John Menadue’s recent calls for reforms to rural health policy have received attention in the British Journal of Medicine.
Health journalist, Ray Moynihan writes:
John Menadue, from the Centre for Policy Development in Sydney, told the same conference in March that it’s time that an educated and informed community challenged the power of vested interests in medicine, notably doctors’ associations, private health insurers, and drug companies. Formerly an ambassador to Japan, a manager within Rupert Murdoch’s empire, a chief executive of Qantas, and at one time the top public servant in the nation, Menadue, like many others, is disturbed by the misallocation of so many resources to clinical medicine at the expense of genuine prevention and work on inequity and the social determinants of health.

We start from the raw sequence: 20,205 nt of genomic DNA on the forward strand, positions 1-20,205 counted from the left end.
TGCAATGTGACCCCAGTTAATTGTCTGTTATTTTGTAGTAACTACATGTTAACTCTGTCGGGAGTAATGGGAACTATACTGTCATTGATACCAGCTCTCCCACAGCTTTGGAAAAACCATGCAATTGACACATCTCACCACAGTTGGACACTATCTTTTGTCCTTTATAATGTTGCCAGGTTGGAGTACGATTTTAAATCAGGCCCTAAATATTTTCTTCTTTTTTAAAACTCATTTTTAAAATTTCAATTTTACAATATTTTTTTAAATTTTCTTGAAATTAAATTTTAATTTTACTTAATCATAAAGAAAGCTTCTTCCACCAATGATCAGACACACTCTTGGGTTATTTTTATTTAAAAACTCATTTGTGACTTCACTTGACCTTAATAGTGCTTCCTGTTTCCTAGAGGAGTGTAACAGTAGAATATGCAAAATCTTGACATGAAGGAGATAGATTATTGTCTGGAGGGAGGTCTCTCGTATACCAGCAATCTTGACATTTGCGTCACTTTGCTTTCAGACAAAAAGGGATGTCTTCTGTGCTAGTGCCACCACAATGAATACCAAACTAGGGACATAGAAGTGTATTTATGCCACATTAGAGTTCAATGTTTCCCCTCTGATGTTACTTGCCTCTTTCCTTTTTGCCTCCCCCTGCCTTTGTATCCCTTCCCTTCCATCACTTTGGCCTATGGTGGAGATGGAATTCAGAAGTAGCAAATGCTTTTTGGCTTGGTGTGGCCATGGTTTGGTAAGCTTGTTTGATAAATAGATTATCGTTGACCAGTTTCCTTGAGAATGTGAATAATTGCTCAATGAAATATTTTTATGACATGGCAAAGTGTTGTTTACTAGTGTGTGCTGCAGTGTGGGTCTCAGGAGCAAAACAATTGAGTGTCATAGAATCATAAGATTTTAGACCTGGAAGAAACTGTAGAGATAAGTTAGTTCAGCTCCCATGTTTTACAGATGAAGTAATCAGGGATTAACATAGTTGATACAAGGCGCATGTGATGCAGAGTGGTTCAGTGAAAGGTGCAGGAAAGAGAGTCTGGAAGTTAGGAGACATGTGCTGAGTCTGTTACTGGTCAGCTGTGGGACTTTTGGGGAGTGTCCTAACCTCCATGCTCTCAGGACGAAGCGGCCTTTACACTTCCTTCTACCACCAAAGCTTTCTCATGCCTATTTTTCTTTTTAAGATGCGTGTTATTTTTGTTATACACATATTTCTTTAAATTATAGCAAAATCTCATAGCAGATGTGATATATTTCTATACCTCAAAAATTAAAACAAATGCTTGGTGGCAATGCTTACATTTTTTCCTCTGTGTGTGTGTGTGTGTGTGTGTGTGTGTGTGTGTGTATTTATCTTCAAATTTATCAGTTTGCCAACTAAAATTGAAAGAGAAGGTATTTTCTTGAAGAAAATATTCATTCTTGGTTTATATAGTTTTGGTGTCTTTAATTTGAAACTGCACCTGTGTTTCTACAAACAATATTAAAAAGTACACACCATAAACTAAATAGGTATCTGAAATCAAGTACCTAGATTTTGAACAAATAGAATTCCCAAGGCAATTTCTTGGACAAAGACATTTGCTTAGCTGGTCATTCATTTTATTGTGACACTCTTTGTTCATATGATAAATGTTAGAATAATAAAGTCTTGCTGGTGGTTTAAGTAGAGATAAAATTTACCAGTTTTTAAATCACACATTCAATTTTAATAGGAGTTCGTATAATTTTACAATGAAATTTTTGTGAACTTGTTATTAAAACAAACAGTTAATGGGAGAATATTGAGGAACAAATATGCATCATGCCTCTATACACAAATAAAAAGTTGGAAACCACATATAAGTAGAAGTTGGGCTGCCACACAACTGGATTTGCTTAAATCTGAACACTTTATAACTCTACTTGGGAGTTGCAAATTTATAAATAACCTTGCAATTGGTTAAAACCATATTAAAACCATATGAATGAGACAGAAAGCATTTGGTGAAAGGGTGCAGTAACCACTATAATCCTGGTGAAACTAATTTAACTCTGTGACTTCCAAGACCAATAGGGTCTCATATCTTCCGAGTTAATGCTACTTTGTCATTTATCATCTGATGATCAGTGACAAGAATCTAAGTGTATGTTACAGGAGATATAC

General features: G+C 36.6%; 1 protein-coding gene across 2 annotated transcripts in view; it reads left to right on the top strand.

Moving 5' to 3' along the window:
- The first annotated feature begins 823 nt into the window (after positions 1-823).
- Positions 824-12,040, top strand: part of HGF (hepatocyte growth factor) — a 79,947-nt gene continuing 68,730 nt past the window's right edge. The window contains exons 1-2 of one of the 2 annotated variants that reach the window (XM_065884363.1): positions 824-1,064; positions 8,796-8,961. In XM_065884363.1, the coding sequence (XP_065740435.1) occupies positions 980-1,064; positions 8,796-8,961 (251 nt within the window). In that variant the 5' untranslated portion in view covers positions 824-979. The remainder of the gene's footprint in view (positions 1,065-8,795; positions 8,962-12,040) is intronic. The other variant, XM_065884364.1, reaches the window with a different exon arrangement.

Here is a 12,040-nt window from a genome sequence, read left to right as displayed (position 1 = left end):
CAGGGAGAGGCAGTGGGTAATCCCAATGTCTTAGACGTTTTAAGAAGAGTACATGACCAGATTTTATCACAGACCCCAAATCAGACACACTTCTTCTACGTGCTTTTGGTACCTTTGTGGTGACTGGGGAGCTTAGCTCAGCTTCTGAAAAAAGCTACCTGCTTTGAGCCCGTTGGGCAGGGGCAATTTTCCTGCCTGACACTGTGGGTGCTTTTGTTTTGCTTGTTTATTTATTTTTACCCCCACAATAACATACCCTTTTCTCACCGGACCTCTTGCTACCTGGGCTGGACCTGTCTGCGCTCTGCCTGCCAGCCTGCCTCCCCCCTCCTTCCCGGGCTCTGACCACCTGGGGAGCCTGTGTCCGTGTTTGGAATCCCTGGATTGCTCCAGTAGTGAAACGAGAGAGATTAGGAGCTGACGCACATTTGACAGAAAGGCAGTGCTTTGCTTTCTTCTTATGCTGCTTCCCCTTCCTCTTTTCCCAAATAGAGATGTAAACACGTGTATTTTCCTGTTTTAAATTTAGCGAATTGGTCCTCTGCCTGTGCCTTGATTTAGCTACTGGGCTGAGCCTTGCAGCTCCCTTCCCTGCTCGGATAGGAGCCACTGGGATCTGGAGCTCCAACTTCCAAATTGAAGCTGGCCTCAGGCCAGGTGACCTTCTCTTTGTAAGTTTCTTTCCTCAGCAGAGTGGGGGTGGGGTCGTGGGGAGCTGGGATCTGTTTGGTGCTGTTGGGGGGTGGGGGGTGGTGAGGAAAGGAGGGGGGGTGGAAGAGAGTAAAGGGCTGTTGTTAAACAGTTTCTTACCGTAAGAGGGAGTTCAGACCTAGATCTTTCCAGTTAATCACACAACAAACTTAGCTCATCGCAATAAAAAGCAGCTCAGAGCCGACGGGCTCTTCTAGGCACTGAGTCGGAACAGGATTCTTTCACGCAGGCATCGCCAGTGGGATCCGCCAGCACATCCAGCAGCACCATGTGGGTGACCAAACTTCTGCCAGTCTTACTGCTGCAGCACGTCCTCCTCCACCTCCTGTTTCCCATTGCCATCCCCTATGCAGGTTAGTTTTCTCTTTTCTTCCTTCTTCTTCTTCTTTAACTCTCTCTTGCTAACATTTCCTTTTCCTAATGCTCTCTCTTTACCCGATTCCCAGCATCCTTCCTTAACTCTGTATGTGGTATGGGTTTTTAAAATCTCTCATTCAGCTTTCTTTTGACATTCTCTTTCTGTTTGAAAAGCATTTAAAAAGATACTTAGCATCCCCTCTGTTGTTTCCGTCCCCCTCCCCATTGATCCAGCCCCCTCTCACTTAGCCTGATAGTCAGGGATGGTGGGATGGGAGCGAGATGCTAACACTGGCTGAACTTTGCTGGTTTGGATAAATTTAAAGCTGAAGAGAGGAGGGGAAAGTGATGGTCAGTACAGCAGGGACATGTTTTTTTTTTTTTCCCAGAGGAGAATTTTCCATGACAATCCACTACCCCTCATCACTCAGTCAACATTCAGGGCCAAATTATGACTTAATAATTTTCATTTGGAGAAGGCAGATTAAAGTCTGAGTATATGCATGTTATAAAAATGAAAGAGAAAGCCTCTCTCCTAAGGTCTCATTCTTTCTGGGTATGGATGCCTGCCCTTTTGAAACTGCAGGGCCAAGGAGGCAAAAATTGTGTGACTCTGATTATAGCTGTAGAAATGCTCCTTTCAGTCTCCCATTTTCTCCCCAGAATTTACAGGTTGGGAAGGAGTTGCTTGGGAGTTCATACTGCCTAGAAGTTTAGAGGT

Ray concludes …
The confluence of interest between advocacy groups, those who sell treatments, and those who prescribe them makes for a potent cocktail of influence, almost always pushing policy makers in one direction: more tests, more procedures, more beds, more pills. Few groups take a bird’s eye view, which would make it painfully clear that overdiagnosis and iatrogenic harm are an increasingly serious threat to human health and the rational use of public resources.
Read the rest of Ray Moynihan’s article ‘Power to the People’ in the British Journal of Medicine here.